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People stuck on Wyler Aerial Tramway comforted by ranger trapped with them

People stuck on Wyler Aerial Tramway comforted by ranger trapped with them
Monday, June 9, 2014 - 8:06pm

Thirty one people who found themselves either trapped on top of the Franklin Mountains or stuck inside the Wyler Aerial Tramway Sunday night.

What started as a nightmare ended with a peaceful rescue. People stuck inside the gondola were reassured everything would be ok by the park ranger trapped inside with them.

"He was very gracious, he kept us informed," said Robert Green.

Green is visiting El Paso from Amarillo. On Sunday Green and his family decided to go up the mountain via the tramway.

"This is the second time I have been on the tram," he said.

They were on their way back down when things took a turn for the worst.

The tramway had an equipment malfunction, leaving Green and 5 other people stuck in a gondola halfway down the mountain.

"We knew once it stopped it might be a little while before the get it going again,” he said. “It did get a little warm."

Green sent us a video of the exact moment when the gondola was far enough down to use a ladder to get out.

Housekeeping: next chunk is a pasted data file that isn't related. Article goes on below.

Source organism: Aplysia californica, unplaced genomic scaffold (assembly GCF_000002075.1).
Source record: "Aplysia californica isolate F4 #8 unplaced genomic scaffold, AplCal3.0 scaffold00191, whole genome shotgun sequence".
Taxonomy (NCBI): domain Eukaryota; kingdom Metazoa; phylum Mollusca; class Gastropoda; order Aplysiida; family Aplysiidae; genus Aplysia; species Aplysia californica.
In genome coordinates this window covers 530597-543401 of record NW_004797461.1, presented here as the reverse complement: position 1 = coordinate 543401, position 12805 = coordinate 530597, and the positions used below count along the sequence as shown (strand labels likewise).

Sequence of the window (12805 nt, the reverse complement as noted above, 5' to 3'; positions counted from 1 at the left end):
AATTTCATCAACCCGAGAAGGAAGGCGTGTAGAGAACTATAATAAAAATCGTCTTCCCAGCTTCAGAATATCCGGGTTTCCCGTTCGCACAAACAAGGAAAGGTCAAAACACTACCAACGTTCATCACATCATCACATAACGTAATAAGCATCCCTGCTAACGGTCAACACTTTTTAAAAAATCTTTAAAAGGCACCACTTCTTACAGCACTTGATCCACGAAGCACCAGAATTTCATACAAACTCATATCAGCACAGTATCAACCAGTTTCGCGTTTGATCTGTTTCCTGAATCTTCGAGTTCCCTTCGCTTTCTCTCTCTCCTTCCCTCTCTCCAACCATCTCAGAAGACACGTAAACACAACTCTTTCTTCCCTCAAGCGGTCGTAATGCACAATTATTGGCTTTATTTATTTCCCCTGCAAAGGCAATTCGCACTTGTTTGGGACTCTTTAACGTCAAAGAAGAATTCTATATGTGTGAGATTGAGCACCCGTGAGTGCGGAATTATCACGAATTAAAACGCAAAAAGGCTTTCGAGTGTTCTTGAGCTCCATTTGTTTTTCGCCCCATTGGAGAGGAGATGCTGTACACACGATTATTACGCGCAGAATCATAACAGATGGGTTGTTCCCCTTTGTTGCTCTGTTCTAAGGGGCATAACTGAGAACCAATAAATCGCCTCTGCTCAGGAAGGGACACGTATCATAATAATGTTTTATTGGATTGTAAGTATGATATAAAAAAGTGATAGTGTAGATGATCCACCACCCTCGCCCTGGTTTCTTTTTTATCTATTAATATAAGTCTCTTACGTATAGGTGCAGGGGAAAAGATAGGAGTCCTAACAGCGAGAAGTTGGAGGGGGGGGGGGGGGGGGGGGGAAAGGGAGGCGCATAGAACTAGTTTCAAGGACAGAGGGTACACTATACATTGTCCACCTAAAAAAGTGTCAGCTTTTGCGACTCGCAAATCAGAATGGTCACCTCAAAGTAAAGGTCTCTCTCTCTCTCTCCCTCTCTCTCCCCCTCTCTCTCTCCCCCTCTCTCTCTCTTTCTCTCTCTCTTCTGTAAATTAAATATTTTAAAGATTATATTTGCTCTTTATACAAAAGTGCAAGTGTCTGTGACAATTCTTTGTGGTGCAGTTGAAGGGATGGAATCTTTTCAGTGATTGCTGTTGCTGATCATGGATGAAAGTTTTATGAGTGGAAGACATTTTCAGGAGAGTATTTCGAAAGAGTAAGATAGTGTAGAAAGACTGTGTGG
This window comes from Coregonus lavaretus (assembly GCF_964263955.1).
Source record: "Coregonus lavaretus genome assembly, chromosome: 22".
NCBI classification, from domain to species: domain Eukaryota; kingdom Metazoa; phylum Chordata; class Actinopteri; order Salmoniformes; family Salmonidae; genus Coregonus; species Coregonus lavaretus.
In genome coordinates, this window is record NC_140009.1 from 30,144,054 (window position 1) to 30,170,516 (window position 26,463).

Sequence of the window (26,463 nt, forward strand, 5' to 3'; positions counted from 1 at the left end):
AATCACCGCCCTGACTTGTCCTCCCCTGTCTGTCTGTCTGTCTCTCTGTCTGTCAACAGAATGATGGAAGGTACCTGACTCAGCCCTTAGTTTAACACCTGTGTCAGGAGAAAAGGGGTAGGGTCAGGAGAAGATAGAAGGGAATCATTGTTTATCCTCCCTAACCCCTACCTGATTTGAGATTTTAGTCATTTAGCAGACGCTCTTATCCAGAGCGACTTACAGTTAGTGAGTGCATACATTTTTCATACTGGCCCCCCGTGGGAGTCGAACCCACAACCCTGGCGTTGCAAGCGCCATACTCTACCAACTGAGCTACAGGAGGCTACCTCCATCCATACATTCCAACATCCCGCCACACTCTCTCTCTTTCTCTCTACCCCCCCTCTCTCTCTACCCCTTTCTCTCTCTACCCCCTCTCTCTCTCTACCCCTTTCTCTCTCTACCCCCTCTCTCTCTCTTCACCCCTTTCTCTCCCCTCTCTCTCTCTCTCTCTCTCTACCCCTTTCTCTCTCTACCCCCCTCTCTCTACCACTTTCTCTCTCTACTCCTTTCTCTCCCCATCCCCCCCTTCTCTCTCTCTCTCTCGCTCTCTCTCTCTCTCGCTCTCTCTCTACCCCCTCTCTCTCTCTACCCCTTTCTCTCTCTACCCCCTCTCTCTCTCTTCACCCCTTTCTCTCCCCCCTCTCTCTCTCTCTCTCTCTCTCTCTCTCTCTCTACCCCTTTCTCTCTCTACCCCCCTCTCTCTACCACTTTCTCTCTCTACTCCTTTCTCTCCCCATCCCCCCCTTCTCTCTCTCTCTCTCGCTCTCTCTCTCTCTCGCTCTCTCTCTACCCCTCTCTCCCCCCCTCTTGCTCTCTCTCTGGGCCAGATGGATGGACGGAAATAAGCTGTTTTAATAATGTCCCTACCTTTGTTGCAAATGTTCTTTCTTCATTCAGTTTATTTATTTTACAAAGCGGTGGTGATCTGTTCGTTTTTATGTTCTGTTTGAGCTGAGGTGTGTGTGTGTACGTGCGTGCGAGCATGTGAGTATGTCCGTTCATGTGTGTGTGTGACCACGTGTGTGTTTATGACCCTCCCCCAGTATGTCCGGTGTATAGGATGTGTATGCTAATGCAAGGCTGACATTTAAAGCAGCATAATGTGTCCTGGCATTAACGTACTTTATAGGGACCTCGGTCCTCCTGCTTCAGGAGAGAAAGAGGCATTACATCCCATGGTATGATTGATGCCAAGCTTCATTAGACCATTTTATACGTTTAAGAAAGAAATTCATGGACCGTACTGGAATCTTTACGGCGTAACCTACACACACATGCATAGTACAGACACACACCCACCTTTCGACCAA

Crews had to manually bring it down.

He said things were actually rather calm inside the tram, only because there was a ranger inside with them letting them know what was going on.

"We would have been much more concerned if he hadn't been there to keep us informed as to what was going on, what was happening,” Green said. “I'm sure we would have been much more concerned if he had not been there. His presence there really was a wonderful thing."

Battalion Chief for the El Paso Fire Department, Kevin Mende, said he has never had to rescue anyone from the tram before, but his crew still prepares for any situation.

"We do exercises up on the mountain. We do strength training exercise,” Mende said. “We learn how to gain access to certain points.”

Mende said the rescue from the gondola was easy compared to getting the 25 people from the gift shop.

Those people had to walk down in the dark before meeting a vehicle half way down to take them to their cars.

"Our biggest concern, being with the heat we have had was hydration,” Mende said. “Someone going up the tram probably isn't thinking i need water going up the mountain. We were supplying water, making sure they were hydrated."

Green said the experience didn't turn him away, he's eager to try the tramway again.

"I would go up there today if it were running," he said.

Chief Mende said the last person was down the mountain at 10:30 last night. No one was injured or taken to the hospital.

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